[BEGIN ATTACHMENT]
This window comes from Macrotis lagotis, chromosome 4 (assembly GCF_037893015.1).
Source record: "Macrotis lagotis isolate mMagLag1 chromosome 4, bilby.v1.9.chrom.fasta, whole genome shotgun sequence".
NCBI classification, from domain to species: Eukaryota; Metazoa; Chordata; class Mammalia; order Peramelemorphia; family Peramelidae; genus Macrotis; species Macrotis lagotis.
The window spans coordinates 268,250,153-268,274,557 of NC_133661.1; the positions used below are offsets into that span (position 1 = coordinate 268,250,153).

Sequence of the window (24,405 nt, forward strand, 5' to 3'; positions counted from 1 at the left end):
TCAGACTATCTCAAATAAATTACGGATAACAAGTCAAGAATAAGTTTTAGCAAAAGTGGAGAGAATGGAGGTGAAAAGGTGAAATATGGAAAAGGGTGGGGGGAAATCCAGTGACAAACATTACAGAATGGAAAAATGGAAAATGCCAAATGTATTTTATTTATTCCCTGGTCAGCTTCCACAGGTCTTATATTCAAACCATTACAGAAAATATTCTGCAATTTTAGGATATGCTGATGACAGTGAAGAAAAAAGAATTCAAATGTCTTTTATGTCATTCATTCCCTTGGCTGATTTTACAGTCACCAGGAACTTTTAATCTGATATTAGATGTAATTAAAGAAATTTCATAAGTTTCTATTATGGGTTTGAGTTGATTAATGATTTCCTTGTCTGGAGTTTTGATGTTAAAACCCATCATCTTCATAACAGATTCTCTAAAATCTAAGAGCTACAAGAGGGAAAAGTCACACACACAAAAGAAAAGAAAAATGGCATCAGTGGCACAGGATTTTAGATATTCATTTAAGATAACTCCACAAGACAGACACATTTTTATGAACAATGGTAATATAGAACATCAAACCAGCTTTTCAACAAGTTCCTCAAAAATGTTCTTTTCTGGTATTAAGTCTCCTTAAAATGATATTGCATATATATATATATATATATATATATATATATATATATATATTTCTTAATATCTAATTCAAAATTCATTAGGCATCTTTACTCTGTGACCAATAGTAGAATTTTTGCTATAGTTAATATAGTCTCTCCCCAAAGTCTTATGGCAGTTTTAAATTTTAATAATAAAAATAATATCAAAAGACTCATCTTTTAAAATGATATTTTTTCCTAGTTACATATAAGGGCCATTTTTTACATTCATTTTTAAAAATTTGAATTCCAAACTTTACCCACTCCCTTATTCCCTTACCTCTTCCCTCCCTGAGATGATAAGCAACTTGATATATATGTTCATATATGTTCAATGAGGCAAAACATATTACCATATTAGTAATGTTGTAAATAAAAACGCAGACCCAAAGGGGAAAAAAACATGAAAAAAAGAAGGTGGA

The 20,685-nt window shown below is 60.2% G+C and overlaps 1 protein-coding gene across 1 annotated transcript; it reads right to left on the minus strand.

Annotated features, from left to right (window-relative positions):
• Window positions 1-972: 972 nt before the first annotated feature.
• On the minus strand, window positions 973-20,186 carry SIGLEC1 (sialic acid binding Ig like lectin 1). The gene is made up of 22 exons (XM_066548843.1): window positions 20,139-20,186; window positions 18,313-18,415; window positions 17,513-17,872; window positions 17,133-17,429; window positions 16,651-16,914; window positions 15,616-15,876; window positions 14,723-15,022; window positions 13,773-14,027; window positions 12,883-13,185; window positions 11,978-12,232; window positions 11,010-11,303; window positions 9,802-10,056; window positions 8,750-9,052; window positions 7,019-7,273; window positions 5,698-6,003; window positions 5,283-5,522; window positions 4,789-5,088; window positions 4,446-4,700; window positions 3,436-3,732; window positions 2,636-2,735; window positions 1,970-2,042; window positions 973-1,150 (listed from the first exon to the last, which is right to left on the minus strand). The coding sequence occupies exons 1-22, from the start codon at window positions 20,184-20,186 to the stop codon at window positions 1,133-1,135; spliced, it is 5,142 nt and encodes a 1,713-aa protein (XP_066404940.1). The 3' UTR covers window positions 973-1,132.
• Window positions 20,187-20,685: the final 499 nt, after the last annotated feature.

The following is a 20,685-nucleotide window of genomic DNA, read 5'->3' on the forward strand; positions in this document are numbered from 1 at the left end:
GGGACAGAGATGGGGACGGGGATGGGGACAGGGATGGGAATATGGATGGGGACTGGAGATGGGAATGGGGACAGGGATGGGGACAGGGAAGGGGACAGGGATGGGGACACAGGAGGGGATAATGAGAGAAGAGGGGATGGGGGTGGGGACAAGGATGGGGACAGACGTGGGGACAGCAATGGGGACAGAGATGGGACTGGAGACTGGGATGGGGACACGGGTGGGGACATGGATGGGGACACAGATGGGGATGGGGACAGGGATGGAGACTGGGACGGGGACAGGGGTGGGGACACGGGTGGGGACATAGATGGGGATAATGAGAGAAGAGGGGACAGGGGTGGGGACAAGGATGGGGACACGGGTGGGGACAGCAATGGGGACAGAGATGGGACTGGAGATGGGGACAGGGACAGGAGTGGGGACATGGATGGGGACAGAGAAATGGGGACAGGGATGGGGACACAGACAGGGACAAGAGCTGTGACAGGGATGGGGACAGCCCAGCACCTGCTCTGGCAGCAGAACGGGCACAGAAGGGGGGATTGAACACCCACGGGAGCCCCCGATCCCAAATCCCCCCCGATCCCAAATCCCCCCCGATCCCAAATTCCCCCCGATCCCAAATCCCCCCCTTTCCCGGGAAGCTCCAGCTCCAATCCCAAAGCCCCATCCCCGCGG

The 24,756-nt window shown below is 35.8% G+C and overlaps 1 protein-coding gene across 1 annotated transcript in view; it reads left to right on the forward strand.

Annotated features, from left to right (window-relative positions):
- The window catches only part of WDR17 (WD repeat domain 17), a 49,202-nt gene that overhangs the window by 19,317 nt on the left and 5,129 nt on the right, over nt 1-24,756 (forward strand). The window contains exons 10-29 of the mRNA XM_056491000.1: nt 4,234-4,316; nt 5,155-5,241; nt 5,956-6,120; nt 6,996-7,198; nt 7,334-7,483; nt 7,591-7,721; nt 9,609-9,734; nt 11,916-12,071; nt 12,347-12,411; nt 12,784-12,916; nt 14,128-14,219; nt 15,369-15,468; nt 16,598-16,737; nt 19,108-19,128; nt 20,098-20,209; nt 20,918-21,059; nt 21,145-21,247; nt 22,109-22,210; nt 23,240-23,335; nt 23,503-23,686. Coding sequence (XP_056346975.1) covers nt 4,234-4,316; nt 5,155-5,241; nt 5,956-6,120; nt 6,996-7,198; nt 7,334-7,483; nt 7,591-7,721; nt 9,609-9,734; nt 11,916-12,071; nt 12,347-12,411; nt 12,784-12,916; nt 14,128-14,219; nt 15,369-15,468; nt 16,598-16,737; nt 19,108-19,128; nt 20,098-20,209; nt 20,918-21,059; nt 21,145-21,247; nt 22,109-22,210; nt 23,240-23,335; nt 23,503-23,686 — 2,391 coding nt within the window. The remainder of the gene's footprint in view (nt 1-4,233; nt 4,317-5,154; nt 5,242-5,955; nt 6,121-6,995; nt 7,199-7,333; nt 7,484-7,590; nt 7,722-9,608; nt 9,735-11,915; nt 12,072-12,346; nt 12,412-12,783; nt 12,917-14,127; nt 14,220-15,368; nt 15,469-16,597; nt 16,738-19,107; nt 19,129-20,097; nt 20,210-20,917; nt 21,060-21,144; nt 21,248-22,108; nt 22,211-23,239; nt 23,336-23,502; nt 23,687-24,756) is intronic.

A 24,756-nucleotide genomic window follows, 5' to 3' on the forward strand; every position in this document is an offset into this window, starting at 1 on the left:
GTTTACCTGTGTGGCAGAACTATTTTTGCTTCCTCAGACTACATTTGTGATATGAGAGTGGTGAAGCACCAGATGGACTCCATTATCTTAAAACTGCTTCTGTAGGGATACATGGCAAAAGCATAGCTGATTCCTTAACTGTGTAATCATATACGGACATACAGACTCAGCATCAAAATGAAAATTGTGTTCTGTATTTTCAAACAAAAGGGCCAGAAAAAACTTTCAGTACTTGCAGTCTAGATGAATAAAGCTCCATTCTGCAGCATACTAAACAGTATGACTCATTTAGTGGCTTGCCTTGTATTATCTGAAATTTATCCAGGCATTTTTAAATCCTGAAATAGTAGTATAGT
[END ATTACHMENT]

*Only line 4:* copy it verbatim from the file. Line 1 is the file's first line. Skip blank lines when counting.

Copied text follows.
The window spans coordinates 268,250,153-268,274,557 of NC_133661.1; the positions used below are offsets into that span (position 1 = coordinate 268,250,153).